William Owen enlisted at the Cape Mounted Rifles recruiting office in London, England. He signed up on the 3rd of December 1899 and was soon on a ship bound for South Africa where he joined his unit to fight in the Anglo-Boer war. He served in the Transvaal, Orange Free State and finished the war in the Cape Colony where the C.M.R. spent frustrating but sometimes exciting months chasing groups of Cape Rebels through the bush.
In 1902 Owen was one of 18 men sent to London as part of the Coronation contingent before returning to South Africa to continue his service in the C.M.R.
On the right is a picture taken of Owen as a member of the coronation contingent.
The C.M.R. had established their headquarters at
Umtata with bases in the outlaying districts. The C.M.R. could best be
likened to a frontier police unit, although trained as soldiers their
duties ranged from recording births to hunting murderers and it
required a special kind of man to carry out the task. The men patrolled
the bush, dealing with brandy smugglers, witchcraft, health inspectors
and jailors. They formed the function of Commissioners of Oaths and
Left: A Cape Mounted Rifleman in 1913
A few extracts from "Boot and Saddle" by P.J. Young can give an idea of the life Owen led from 1902 to the outbreak of the first world war.
"The life in the barrack-room was dull and somewhat petty. To live, work, eat, drink and sleep together on terms of equality presented a unique opportunity to understand each other. Some played games, some talked football, others got into endless arguments on various topics. The latter sometimes caused friction, finally ending up by one man inviting another to "step outside". The recruits arrived in small batches at Umtata and had to adapt themselves to the conditions that they found to be already in existence. The standard of discipline was high. A particle of impertinence offered to the most Junior N.C.O. was a crime and was punishable as such.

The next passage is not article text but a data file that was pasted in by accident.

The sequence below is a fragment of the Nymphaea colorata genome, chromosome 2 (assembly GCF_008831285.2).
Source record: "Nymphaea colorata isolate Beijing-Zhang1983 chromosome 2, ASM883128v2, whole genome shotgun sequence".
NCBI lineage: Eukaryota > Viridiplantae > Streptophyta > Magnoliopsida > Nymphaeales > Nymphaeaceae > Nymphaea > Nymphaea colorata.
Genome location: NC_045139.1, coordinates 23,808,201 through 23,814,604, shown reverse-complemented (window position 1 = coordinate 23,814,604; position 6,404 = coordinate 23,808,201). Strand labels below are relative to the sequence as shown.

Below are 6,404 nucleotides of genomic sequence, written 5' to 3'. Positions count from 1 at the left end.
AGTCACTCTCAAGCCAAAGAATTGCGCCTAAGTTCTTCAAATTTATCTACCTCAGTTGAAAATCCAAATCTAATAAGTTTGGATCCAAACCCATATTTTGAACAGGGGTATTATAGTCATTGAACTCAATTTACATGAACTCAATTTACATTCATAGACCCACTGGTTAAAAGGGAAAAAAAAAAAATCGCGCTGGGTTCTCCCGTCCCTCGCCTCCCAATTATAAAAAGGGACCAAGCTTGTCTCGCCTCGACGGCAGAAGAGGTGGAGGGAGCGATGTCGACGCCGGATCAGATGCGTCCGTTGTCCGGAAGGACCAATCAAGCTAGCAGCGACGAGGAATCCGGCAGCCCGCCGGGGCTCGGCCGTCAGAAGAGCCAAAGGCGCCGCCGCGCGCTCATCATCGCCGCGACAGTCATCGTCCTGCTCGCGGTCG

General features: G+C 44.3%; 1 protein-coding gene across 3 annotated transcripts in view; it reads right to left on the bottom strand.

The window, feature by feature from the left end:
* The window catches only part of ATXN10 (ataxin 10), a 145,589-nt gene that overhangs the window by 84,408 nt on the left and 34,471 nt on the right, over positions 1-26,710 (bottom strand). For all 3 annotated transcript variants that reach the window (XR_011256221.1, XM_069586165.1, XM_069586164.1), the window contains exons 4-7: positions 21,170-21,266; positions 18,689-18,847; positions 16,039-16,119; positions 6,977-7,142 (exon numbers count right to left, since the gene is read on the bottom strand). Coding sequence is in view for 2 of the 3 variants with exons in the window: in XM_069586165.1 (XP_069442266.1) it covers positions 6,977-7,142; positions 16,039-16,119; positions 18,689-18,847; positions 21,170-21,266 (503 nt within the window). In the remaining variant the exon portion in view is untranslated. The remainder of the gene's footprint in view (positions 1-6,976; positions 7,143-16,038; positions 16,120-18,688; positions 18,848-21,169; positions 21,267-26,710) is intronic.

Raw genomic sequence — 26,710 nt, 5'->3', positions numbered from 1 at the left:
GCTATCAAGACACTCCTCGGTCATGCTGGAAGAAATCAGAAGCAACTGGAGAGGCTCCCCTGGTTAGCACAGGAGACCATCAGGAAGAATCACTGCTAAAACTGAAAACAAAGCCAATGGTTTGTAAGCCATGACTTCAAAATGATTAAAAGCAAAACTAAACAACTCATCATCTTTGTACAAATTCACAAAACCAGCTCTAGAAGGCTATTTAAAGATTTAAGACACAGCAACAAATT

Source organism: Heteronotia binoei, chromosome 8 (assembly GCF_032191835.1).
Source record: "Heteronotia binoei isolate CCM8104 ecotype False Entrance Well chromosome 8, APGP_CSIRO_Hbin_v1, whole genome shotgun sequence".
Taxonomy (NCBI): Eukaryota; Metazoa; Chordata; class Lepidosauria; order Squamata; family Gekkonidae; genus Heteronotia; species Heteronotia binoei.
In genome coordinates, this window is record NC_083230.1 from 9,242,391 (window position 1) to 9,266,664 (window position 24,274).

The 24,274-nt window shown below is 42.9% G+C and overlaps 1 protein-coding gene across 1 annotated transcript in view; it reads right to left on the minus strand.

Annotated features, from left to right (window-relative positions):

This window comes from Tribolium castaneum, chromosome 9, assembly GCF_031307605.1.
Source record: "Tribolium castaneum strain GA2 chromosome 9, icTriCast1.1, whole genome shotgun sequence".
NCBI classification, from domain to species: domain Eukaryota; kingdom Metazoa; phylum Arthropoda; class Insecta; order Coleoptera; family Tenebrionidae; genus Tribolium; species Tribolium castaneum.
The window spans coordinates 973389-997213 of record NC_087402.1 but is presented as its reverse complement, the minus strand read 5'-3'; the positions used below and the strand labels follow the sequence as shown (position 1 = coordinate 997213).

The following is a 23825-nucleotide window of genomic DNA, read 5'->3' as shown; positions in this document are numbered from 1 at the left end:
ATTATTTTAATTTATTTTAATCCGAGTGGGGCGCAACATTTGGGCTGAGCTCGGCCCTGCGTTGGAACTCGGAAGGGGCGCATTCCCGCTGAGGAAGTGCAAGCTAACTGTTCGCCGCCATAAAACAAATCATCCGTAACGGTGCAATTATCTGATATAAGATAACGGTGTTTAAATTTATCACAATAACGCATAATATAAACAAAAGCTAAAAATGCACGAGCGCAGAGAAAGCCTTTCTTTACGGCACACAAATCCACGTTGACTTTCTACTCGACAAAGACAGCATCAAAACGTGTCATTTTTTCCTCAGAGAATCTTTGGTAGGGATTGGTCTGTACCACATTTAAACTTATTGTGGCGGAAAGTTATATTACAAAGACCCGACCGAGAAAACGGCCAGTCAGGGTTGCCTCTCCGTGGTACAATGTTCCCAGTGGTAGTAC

The average C.M.R. was a man with a good deal of simplicity. His code of living was simple; he saw life as a series of incidents with which he had to deal in a practical way. His pleasures were few: tennis, football, a gymkhana now and again, and an occasional "smoker". There was little opportunity to cultivate the mind, and our quarters, hopelessly bare and crude, offered no inducement to the exercise of individual taste. Few books came our way; we read anything. Our religion was relegated to the dim background of our mind. Socially we saw too much of each other on the outposts, and were hard put to find some diversion. Nevertheless, on the whole there was a good deal of lightheartedness."
In 1906 Owen was part of a small group of 6 Maxim machine guns (1 officer and 20 men) who were sent to Natal to help suppress the Zulu Rebellion, often named the "Bambata Rebellion" after the rebel leader. Chief Bambata ruled the Amazondi tribe in the area near the Tugela river. The C.M.R. detachment was engaged in a number of skirmishes with some hopelessly outgunned rebels and the detachment returned to the Cape without loss.
Queen's South Africa medal with "Cape Colony", "Orange Free State" and "Transvaal" bars named to "3491 Pte W. Owen C.M.Rifles" King's South Africa medal with "South Africa 1901" and "South Africa 1902" bars named to "3491 Corpl W. Owen Cape M.R." Natal Rebellion medal with "1906" bar named to "Cpl W. Owen Cape Mtd. Rifleman" 1914-15 star named to "Lt. W. Owen 1st S.A.M.R." War medal named to "Lt. W. Owen" Victory medal named to "Lt. W. Owen" Coronation medal unnamed
In 1911 Owen was promoted to Sergeant and in 1913 the various Mounted Rifles units were merged into a Brigade with 5 units. The Cape Mounted Riflemen became the 1st South African Mounted Riflemen. In that year the S.A.M.R. was called to Johannesburg, where they participated in crushing the riots of the striking gold mines. In this action, 22 miners were killed and 200 wounded. While they were in Johannesburg Owen was promoted to Lieutenant.
Lt. Owen's participation in the First World War is described in the Battle of Sandfontein. Owen was captured along with his unit but he was sent back to the South African positions that same day due to the severity of his wounds. He had to have particles of shot removed from his face and was blinded for life. He was released from service as an honorary Captain and after his release his private life took a series of depressing and dramatic turns, largely due to his own making.
For a link to the casualties in the battle click HERE
The ambulance with which the Germans sent the blinded Lt. Owen back to the Union lines